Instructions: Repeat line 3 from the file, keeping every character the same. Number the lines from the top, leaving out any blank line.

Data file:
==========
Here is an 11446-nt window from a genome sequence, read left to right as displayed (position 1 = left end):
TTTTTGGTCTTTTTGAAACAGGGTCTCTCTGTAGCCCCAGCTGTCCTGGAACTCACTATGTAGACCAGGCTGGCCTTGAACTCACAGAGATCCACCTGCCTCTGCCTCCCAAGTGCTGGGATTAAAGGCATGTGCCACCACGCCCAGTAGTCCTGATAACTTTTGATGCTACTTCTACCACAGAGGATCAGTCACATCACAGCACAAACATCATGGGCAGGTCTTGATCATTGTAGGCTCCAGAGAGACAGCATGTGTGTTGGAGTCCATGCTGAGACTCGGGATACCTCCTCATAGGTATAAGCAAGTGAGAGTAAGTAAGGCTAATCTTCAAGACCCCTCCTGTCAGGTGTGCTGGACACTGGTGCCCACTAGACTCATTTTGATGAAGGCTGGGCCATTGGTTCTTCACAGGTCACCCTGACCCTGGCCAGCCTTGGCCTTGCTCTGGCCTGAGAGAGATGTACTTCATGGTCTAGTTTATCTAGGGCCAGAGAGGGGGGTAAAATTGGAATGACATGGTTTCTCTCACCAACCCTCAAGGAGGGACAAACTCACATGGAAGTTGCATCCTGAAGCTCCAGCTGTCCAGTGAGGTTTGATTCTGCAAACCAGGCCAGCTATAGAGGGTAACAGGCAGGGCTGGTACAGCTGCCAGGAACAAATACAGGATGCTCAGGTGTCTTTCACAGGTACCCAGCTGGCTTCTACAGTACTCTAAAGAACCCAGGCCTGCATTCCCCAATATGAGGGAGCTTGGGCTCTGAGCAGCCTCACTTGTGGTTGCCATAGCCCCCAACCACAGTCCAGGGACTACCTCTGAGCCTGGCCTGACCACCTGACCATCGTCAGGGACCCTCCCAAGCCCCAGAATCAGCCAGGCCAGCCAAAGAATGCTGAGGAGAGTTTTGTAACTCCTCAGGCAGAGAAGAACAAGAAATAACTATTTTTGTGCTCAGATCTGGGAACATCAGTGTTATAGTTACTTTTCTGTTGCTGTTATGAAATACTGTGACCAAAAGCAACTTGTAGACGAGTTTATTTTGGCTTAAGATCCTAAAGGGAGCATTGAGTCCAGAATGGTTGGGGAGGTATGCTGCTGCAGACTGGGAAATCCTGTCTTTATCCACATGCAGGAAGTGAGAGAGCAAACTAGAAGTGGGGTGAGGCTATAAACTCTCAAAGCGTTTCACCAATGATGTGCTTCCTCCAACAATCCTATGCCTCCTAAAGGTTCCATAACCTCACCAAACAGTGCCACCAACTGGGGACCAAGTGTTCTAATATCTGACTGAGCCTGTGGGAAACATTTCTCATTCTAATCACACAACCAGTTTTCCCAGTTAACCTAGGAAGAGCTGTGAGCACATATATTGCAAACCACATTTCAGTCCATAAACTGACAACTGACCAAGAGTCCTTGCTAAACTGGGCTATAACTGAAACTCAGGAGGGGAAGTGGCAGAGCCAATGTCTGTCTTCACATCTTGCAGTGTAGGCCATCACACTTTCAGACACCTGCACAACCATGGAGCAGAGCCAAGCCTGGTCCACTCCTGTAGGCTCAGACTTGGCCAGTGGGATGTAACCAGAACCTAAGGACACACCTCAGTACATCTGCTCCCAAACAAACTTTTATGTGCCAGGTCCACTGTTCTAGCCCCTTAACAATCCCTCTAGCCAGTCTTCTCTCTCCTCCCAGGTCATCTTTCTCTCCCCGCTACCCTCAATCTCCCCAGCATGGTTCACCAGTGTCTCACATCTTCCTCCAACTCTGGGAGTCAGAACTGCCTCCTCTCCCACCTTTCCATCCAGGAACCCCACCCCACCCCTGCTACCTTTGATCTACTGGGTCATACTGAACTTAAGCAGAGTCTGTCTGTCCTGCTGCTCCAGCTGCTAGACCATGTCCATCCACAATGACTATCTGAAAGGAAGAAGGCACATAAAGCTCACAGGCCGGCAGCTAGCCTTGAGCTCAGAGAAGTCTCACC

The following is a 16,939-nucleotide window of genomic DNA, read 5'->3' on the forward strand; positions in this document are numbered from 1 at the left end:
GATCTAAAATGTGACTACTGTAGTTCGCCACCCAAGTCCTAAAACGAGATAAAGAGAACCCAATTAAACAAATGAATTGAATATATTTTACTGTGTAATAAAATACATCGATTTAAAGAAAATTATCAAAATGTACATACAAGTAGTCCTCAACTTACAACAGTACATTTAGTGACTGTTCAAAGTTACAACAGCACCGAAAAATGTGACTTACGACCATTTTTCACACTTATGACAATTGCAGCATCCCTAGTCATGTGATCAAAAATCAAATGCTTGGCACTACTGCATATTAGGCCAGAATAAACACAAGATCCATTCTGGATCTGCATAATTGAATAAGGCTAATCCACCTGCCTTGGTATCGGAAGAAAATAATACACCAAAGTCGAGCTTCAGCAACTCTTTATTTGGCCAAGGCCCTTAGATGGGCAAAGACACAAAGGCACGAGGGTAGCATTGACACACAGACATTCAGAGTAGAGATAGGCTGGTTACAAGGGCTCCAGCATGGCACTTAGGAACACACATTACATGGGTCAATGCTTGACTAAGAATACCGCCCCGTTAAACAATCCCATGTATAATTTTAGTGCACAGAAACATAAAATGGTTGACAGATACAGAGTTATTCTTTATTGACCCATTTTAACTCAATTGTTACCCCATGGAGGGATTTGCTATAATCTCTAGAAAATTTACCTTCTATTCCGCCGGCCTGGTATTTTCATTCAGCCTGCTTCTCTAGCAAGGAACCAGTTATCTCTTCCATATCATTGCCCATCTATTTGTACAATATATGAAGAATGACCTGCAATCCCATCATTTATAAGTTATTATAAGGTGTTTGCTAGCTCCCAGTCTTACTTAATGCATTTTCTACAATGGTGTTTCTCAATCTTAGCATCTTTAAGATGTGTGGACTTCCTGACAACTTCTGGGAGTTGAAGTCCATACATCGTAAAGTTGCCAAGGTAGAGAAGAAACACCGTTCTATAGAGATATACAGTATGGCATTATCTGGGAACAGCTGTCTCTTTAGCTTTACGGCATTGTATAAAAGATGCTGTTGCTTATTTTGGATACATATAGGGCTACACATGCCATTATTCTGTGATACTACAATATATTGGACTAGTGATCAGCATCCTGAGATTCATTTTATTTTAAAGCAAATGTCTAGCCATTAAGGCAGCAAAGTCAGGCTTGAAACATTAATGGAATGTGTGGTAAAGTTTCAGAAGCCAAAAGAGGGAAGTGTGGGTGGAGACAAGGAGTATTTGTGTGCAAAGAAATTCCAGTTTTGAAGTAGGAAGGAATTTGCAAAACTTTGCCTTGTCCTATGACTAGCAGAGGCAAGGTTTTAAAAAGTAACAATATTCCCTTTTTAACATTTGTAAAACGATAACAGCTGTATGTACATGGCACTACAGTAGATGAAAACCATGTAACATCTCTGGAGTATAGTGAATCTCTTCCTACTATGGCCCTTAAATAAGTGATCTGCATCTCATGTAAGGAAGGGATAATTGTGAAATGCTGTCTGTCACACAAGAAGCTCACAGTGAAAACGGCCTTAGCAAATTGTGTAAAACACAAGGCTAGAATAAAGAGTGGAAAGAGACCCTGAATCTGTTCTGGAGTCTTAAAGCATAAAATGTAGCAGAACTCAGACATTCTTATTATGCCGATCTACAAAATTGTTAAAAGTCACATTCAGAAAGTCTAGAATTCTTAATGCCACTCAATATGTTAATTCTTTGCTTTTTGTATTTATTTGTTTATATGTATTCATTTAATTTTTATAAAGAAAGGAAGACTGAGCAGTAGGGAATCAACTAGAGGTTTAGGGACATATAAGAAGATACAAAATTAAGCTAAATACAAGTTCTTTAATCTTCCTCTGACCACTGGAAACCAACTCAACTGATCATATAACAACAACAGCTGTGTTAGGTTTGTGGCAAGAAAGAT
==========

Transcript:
The following is a 16,939-nucleotide window of genomic DNA, read 5'->3' on the forward strand; positions in this document are numbered from 1 at the left end: